3 ways to reduce your risk

  • Keep grills at a safe distance from your home and overhanging branches. 
  • If you use a charcoal grill, let the coals cool and place them in a metal container when you’re finished. 
  • If it’s been a while since you used your propane grill, check the gas tank hose for leaks before grilling.

Poolside accidents 

If your home has a pool, you probably use it more during the warm summer months. Pool safety should always be top of mind as drowning is a leading cause of death for children. Slippery pool decks can also lead to surprise injuries. 

3 ways to reduce your risk

  • Install a pool fence or safety alarm.
  • Always supervise children when they’re swimming. Even if they’re strong swimmers, someone can get hurt if kids are horsing around in the water.
  • Learn CPR and sign your kids up for swim lessons.

Common auto insurance claims in the summer

Summer is a popular time for road trips, which could increase your likelihood of filing an insurance claim. No matter where you are, you may be more susceptible to heat-related car issues. Below are some common risks to have on your radar this time of year.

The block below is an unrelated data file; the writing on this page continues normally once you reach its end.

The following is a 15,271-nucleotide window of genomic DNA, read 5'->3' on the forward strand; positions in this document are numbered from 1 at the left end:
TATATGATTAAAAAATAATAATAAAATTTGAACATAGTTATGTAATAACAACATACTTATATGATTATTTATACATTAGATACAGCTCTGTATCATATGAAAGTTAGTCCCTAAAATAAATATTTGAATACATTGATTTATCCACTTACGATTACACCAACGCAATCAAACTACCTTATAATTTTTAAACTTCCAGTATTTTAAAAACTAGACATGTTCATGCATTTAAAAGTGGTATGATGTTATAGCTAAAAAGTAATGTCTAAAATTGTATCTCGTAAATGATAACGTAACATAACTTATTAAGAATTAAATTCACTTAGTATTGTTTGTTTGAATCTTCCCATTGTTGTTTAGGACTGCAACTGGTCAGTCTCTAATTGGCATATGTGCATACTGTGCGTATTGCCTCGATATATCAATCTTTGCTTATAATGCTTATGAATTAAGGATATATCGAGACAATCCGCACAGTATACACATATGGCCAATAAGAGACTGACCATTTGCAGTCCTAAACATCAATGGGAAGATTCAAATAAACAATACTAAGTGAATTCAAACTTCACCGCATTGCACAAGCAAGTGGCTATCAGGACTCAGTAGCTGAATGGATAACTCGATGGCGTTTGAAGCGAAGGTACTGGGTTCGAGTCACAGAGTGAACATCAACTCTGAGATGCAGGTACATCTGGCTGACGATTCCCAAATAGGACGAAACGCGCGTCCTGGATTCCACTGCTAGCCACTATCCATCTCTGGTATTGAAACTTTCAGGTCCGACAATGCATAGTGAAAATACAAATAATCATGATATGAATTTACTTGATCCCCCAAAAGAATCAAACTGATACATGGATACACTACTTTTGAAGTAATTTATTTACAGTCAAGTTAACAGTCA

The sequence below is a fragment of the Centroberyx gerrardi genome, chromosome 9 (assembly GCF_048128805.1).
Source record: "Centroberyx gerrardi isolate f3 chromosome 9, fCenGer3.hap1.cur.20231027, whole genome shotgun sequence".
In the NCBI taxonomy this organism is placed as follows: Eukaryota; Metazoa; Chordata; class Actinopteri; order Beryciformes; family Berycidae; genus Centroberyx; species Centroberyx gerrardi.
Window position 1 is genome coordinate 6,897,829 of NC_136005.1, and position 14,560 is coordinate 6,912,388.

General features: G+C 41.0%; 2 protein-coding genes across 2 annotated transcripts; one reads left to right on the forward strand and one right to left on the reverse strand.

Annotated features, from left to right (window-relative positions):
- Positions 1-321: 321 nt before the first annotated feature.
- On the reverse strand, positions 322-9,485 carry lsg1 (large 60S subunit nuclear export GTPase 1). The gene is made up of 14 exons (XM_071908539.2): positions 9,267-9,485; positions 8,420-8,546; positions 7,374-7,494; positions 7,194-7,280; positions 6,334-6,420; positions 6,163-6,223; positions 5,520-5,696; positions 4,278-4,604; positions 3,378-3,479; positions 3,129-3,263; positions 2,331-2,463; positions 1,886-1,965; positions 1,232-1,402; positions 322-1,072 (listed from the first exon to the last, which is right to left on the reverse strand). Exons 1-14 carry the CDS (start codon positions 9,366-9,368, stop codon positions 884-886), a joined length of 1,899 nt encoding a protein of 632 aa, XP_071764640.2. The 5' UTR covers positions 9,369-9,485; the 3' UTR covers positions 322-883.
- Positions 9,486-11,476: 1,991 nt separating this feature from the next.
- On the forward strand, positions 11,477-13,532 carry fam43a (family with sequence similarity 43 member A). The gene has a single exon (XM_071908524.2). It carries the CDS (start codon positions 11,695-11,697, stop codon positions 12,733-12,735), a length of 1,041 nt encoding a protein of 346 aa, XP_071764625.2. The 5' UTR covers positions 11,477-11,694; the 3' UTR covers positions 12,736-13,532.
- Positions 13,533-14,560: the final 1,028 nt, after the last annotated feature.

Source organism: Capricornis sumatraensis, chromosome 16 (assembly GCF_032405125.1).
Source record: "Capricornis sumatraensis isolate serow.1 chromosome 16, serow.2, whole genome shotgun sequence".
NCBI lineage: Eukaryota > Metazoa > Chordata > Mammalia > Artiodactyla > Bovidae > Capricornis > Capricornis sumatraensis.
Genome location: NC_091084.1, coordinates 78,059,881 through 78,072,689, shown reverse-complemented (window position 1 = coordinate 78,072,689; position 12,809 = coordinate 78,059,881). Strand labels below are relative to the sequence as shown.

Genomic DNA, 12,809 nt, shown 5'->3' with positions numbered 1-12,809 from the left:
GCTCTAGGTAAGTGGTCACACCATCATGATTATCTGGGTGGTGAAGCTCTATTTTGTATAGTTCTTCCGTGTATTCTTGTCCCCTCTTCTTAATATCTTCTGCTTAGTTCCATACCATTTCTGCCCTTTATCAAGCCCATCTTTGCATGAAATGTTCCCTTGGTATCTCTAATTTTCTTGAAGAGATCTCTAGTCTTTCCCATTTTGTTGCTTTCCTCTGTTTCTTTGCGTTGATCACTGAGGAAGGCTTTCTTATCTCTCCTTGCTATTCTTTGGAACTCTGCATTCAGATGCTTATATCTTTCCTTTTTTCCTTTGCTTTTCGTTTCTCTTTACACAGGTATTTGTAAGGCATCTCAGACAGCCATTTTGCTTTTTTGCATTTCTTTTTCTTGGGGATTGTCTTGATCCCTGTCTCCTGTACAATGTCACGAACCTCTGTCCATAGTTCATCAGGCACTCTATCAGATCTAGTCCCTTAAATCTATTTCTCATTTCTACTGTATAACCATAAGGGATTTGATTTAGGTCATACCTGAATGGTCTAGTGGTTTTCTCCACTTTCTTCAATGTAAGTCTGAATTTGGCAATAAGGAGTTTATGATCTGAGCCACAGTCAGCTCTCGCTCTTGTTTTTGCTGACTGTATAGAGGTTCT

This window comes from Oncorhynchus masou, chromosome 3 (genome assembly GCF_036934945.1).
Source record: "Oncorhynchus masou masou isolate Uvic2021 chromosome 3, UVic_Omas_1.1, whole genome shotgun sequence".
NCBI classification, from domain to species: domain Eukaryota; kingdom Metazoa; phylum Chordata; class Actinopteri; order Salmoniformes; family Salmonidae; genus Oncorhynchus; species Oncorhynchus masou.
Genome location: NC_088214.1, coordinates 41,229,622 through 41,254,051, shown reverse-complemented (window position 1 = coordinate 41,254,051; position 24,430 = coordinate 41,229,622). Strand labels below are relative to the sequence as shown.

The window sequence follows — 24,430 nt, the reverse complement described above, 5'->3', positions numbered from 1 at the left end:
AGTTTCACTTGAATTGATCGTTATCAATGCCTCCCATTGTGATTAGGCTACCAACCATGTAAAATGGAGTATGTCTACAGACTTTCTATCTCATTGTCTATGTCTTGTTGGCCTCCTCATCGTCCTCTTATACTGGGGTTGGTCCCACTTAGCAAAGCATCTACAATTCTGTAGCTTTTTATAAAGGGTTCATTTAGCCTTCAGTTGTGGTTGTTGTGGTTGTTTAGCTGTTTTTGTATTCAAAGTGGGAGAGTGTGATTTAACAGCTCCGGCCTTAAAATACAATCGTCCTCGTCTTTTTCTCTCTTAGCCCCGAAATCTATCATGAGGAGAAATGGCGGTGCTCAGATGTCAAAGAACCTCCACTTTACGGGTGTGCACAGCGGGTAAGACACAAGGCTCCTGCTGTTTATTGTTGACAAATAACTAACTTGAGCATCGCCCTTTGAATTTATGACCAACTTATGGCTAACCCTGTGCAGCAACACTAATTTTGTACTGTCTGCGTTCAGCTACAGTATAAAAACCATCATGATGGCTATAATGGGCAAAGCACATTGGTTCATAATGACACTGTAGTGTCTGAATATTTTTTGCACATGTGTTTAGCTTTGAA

There tends to be a spike in motor-vehicle fatalities in July and August, according to the National Safety Council (NSC). That’s something to keep in mind if you’re planning a summer road trip as there may be more cars on the highway. If you travel during a holiday, like the 4th of July, drunk drivers may also pose a threat.

3 ways to reduce your risk

  • Keep your focus on the road and your cell phone out of sight.
  • According to the NSC, night driving is more dangerous. That’s due in part to limited visibility and a higher chance of encountering impaired or drowsy drivers. If possible, try to do the bulk of your driving during the day.
  • Avoid speeding and tailgating. 

Break-ins and theft

According to the National Highway Traffic Safety Administration, summer is the worst season for vehicle theft. Criminals typically go after valuable car parts and items that may be inside the car. If comprehensive coverage is included in your auto insurance policy, theft will likely be covered — but you’ll need to file a claim. 

3 ways to reduce your risk

  • Do your best to park in safe, well-lit areas.